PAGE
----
On the 26th December 2016 we saw the dominant chaser that is Thistlecrack romp home in the King George VI chase at Kempton Park. A fine performance from undoubtedly the most exciting chaser on British soil, beating his stablemate and long time favourite of many, Cue Card.
Trainer, Colin Tizzard eluded to the Gold Cup being the target for the ‘Big Orange Monster,’ back in March 2016 and Thistlecrack (best price EVS for the race) looks set to make the dreams come true for his owners in 2017.
Whilst few can doubt his class, I couldn’t help but feel a sense of frustration upon hearing some comments after the race on St Stephen’s day, Tizzard’s animal is already being compared to the 5 time King George winner and global superstar, Kauto Star. Why must we always seek a higher target to be immediately beaten with these equine athletes? Can we not just enjoy a horse for their success in the present moment?
We who favour the National Hunt side of the game can be guilty of jeering at the flat fans for the theory of favouring early retirement in return for higher stud fees, many horses only competing to the age of four or five before bowing out a Derby winning stud, or an Oaks winning broodmare. Are we any better by not allowing our valiant winners some time to enjoy the spotlight? At least the likes of Golden Horn and Taghrooda were allowed to enjoy their time champions in their own right. Where as, year after year I find myself reading comparisons of present National Hunt horses to the hall of famers of old, regardless of their recent achievements.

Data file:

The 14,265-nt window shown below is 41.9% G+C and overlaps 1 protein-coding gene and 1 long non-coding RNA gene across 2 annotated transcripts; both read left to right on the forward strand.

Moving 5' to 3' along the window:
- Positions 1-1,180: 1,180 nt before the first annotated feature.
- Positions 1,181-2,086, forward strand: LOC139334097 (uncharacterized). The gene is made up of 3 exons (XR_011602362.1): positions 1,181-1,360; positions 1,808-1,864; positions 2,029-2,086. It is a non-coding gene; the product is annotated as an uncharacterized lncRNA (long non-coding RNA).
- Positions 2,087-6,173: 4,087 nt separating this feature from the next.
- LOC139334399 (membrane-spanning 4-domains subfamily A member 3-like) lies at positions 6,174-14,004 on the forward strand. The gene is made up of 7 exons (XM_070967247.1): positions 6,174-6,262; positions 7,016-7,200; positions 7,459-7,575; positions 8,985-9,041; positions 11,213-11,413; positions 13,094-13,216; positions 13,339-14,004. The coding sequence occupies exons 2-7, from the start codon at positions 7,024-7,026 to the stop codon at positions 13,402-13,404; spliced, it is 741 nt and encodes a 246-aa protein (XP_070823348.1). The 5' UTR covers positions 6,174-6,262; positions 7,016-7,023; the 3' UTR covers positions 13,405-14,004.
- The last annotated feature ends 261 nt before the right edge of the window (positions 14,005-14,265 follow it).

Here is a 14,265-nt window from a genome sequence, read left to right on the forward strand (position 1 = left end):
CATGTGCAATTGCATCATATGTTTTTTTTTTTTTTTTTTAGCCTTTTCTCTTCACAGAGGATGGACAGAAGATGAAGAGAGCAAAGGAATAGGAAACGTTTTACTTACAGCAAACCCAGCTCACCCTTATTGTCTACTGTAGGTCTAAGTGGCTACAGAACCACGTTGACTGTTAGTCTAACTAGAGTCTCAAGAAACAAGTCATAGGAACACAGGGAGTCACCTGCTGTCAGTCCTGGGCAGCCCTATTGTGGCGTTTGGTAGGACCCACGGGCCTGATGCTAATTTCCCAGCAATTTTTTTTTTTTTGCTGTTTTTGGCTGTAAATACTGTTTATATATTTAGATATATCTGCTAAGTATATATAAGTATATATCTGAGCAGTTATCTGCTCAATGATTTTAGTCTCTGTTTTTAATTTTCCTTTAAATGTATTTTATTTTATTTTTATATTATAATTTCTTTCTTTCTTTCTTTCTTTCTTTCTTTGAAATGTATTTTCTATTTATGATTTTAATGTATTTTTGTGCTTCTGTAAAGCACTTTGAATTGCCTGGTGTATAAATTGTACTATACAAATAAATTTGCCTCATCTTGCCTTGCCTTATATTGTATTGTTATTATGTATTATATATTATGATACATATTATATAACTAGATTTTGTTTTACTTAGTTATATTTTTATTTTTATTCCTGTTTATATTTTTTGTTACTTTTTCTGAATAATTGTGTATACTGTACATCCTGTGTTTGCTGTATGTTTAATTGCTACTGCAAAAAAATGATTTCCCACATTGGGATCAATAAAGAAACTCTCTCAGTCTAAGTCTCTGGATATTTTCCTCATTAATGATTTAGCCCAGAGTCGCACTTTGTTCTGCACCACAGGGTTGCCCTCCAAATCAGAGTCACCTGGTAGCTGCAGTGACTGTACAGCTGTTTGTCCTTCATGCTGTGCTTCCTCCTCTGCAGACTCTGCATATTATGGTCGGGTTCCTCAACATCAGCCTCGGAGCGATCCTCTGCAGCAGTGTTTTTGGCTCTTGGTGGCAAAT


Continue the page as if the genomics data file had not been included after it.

Norton’s Coin, 100/1 winner of the 1990 Cheltenham Gold Cup with trainer, Sirrell Griffiths.
It makes me sad to see these broad comparisons between horses with such potential and those who have (rightfully) retired at the top. I can understand the rationale behind it, but are we not selling ourselves short of enjoyment? Has 2016 not taught us to revel while they’re among us? With the tragic passing of Vautour and Simonsig last year I think it’s imperitive we learn to, ‘compare when fair,’ as opposed to constantly poking holes and aiming to a higher level.
Above all, it’s important to remember – these fantastic animals wont be around forever so let’s embrace them while they are.